Run Yourself Fit – Not Ragged

by Angela Yorke | May 19th, 2011 | Cardio, Running

Many people don’t run the way they should; they neglect proper form for distance and/or speed. Over time, this results in painful knees, screaming bunions, persistent backache, and loss of interest. Running should be easy and enjoyable, and I have found the following approaches worth adopting.

Everyone has heard of Jeff Galloway. If you have not, you’re welcome. You might actually have adopted the Galloway approach without knowing it. The technique utilizes a run-walk-run approach during a run, interspersing intervals of running with shorter intervals of brisk walking.

This allows the runner to gradually build up cardiovascular strength without suffering injury or pain. The sight of a determined individual merely “shuffling” along may arouse derision in some onlookers, but remember, you feel great. Moreover, some triathletes use it during training, and who’s going to tell them they’re doing it wrong?

A new runner may also have heard of Chi running. Pronounced “chi” as in “tai-chi” and pioneered by Danny Dreyer; it emphasizes awareness of form, not speed. Chi running relies on keeping the torso straight, but with the entire body at a slight lean, following the pull of gravity as a person runs. The foot should land with a mid-foot strike beneath or slightly behind the line drawn by the shoulders and hips, and the runner should “run from the core”, i.e., keep the pelvis level.

Awareness of form becomes particularly pertinent when core running is attempted; the runner becomes aware that a stride does not begin when the knees are lifted, but when the lower abdominal muscles are contracted to enable the lift.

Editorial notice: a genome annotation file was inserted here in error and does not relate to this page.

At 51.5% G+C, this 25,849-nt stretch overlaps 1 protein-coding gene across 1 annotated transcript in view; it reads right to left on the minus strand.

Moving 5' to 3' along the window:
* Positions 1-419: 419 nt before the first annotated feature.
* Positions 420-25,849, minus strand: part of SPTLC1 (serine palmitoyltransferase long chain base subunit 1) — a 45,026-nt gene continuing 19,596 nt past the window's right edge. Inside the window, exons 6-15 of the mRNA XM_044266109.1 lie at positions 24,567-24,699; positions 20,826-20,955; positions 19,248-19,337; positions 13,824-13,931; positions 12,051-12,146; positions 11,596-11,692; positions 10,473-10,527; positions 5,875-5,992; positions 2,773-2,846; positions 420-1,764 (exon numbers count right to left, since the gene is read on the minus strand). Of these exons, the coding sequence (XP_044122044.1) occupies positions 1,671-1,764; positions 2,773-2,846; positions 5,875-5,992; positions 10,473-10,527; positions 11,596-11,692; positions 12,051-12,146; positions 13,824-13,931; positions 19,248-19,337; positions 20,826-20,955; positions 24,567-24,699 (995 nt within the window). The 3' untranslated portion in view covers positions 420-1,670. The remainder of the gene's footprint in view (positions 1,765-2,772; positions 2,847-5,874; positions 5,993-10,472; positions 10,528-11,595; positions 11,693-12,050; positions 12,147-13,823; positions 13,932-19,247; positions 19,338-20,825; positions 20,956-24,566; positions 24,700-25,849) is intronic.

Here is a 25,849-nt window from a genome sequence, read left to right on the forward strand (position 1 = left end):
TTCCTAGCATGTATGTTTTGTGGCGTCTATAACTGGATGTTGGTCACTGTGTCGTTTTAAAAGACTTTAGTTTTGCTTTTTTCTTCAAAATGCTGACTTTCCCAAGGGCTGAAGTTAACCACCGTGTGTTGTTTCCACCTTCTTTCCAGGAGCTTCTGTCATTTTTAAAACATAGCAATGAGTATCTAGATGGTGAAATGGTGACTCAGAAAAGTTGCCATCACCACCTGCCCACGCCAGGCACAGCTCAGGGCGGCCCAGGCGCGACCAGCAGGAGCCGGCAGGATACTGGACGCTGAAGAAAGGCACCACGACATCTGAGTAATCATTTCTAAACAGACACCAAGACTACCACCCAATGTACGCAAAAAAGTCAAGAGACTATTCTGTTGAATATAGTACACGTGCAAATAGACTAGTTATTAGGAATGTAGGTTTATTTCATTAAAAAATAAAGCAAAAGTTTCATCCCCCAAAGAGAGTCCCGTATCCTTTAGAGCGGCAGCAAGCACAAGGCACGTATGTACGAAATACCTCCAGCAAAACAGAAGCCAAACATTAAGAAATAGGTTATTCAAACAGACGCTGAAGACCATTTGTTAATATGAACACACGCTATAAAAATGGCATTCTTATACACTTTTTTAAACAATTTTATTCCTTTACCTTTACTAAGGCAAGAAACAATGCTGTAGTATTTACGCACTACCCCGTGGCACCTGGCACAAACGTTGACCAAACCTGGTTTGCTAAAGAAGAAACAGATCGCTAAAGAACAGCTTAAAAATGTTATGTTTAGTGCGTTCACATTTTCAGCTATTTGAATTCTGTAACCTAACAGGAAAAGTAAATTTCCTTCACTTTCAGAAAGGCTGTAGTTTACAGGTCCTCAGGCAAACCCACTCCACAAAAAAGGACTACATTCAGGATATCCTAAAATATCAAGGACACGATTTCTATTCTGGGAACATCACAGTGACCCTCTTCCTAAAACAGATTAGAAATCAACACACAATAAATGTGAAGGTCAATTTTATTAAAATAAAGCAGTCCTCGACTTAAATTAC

It is impossible to talk about Chi running without mentioning Pose running, developed by Nicholas Romanov. Often described as two very different siblings, Pose running also advocates the same “lean” as Chi running does.

The key difference is that Pose running advocates landing on the forefoot. The Chi running’s mid-foot striking is more natural for those running at a slower pace, while forefoot striking is more suitable for sprinting. Cadence is also higher, and the stride is shortened with Pose running. Even so, both Pose and Chi running promise injury-free running though relaxed, efficient biomechanics.

Personally, changing from heel striking to mid-foot striking made the biggest difference for me where knee and foot pains are concerned. The Galloway method has helped me stick with my exercise regimen. Essentially, running simply is to continuously put one foot in front of the other quickly; however, “simple” may not translate into “easy” or “natural,: which means adopting a different running technique is something that can take time.

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All health and fitness information is provided for educational purposes. Please consult with your physician before beginning any exercise regimen.